Interestingly and consistent with our analysis, 50% of second hand mobile phone owners said they had found personal information from a previous owner on the mobile device and SIM card purchased second hand. Respondents said phone numbers were the most common form of data left on the handset, but text messages (26%), names (24%) and multi-media were also prominent.

When we asked people what information they stored on their mobile device and whilst we would expect people to store names (66%), photos (57%), diary dates (36%) and music (36%), some respondents admitted to carrying social networking log in details to sites like Facebook and LinkedIn (14%), work e-mails (6%), PIN numbers (4%), online banking details (2%) and bank account information (2%).

More worrying and in direct contrast to our data audit, 81% of people claim to have wiped their mobile device before selling them, with 60% very confident that they had wiped everything from their handset or SIM card. This conflicts with our audit that showed 54 per cent of used devices contained personal data.

Helping to explain this variance, 74 per cent of people claimed to have wiped their mobile phone or SIM manually – a process that security experts acknowledge leaves the data intact and fully retrievable. Using a factory reset on a mobile phone may seem to be the easiest precaution, but factory resets are far from permanent since they only delete the header information and allow the aforementioned software to recover the original data.

So what can we conclude from this investigation?

The experiment shows that mobile phone users are unaware personal data is still obtainable from a device even after the user has consciously deleted content from the handset. Facilitating this is the fact that most mobile phones do not allow a user to absolutely delete all personal content and that the process to recover data from a used mobile is very simple using the correct tools and with limited technical knowledge.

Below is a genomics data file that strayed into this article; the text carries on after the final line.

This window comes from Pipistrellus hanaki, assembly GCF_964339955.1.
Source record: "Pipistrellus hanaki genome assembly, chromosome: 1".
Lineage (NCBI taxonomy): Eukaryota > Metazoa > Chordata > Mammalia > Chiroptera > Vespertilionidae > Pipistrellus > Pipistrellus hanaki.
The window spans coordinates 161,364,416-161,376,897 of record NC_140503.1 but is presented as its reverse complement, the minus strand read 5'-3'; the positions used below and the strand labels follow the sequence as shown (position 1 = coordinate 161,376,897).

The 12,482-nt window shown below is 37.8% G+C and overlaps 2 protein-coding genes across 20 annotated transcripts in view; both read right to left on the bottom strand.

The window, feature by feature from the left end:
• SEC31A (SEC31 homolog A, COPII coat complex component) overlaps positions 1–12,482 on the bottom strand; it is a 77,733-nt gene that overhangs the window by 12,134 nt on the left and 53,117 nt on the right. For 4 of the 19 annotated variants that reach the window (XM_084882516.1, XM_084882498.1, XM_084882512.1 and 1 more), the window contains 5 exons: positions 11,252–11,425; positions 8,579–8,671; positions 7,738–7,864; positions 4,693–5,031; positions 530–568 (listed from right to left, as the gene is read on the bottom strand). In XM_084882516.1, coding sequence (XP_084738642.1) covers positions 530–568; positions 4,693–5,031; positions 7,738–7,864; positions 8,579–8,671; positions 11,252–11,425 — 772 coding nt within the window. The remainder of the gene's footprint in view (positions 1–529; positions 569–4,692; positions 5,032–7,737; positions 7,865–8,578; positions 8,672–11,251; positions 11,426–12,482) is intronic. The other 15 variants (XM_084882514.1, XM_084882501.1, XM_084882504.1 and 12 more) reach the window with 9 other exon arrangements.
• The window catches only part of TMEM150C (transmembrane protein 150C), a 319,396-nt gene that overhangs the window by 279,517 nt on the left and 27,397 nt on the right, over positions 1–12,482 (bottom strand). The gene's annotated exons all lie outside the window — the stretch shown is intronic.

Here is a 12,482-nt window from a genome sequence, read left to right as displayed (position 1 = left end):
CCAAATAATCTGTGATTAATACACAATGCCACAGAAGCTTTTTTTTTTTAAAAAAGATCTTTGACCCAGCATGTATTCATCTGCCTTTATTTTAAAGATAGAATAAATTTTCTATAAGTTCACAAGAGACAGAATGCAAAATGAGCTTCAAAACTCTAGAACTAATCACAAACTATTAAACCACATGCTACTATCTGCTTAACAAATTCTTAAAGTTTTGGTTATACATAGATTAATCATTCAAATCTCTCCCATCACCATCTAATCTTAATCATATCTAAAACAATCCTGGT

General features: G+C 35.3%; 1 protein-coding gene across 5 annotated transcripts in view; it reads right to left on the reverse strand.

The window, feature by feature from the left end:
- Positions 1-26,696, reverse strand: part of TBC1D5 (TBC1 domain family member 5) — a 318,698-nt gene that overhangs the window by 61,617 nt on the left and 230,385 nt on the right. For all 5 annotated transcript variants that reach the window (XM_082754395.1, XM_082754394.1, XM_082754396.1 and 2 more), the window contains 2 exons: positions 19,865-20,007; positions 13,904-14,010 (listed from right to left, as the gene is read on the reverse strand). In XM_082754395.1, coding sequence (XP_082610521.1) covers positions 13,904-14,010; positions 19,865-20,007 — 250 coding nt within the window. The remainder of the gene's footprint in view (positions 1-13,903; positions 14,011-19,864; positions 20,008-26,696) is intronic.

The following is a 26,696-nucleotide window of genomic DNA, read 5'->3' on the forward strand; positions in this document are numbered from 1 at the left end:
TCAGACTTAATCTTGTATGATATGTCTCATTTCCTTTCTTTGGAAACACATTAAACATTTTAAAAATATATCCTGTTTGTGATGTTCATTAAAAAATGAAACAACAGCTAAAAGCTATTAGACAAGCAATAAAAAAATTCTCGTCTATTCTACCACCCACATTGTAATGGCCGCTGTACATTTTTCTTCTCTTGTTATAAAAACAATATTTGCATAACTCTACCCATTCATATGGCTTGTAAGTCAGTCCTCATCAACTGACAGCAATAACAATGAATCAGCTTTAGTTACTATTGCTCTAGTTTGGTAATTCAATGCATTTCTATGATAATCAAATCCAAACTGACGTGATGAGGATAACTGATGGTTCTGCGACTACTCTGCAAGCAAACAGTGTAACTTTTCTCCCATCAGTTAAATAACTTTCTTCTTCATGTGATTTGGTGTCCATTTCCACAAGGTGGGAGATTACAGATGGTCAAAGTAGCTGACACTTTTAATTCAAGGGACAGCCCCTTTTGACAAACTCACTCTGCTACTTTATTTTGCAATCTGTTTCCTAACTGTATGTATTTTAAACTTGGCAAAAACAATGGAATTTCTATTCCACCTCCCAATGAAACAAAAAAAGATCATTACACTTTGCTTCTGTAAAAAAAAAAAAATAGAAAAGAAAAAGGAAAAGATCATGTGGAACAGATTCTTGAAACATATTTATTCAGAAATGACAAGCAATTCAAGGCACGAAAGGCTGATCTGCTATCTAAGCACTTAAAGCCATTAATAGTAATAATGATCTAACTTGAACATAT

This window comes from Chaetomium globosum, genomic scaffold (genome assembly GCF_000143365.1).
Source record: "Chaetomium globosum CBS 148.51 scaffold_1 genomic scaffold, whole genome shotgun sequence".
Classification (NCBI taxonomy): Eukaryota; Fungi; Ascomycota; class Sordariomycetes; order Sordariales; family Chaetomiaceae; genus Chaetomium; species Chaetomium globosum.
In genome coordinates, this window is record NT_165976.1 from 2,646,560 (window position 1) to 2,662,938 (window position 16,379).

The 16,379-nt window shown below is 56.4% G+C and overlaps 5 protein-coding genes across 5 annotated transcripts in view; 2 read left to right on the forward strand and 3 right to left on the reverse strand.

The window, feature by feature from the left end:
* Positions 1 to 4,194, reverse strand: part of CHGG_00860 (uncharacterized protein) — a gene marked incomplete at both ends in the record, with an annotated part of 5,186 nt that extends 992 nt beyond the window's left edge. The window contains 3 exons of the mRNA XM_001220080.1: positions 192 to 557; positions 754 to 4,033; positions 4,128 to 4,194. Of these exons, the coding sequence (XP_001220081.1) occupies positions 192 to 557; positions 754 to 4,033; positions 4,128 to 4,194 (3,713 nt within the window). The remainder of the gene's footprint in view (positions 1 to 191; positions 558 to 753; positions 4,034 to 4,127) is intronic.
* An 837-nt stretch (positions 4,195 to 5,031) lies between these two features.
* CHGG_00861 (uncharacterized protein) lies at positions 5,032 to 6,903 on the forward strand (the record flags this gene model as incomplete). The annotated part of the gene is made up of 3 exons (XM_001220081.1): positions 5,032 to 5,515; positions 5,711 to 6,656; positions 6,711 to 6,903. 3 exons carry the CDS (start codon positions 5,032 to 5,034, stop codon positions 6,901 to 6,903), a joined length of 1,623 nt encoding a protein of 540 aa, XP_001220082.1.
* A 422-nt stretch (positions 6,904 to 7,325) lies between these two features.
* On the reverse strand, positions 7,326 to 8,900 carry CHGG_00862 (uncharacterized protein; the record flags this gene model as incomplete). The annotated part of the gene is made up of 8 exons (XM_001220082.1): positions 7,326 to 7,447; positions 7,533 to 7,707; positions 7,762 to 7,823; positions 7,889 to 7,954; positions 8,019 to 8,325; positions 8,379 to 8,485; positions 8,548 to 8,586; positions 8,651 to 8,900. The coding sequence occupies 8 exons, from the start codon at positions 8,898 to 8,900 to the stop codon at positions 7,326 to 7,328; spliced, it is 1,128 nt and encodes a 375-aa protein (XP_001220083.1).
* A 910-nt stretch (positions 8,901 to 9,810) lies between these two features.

Furthermore it is evident that smartphones today hold far greater information about the user and leave a much larger identity footprint compared to mobile handsets common only a few years ago.

The investigation also showed that getting SIM cards can be a very simple process as they were largely obtained over the counter for free and that certain stores were happy to give away used SIMs with either no concern or no awareness of the potential breach of privacy.

Without doubt the surge of smartphones and their increasingly popularity will present the identity fraudster with increased opportunities to defraud the handset owner and even businesses that may have sensitive information stored on their employees’ devices.

Mark Hack, an information security expert and executive vice president of NCP engineering was quoted recently as saying[2]: “Because today’s devices are so much more powerful and can hold so much more information than ever before, the risks are increasing. Add to that our tendency to carry both personal and business information around with us on the same device, and our mobile devices have never looked so appealing to hackers.”

With recent stories of malware like the DroidDream and the Zeus Trojan increasingly targeting both smartphone apps and handsets, aligned with a vibrant second hand market in mobile phones, consumers will need to ensure that they manage the evolving mobile data risk and don’t let it become an open door to their identity.

[1] ComputerworldUK, March 2011

[2] ComputerworldUK, March 2011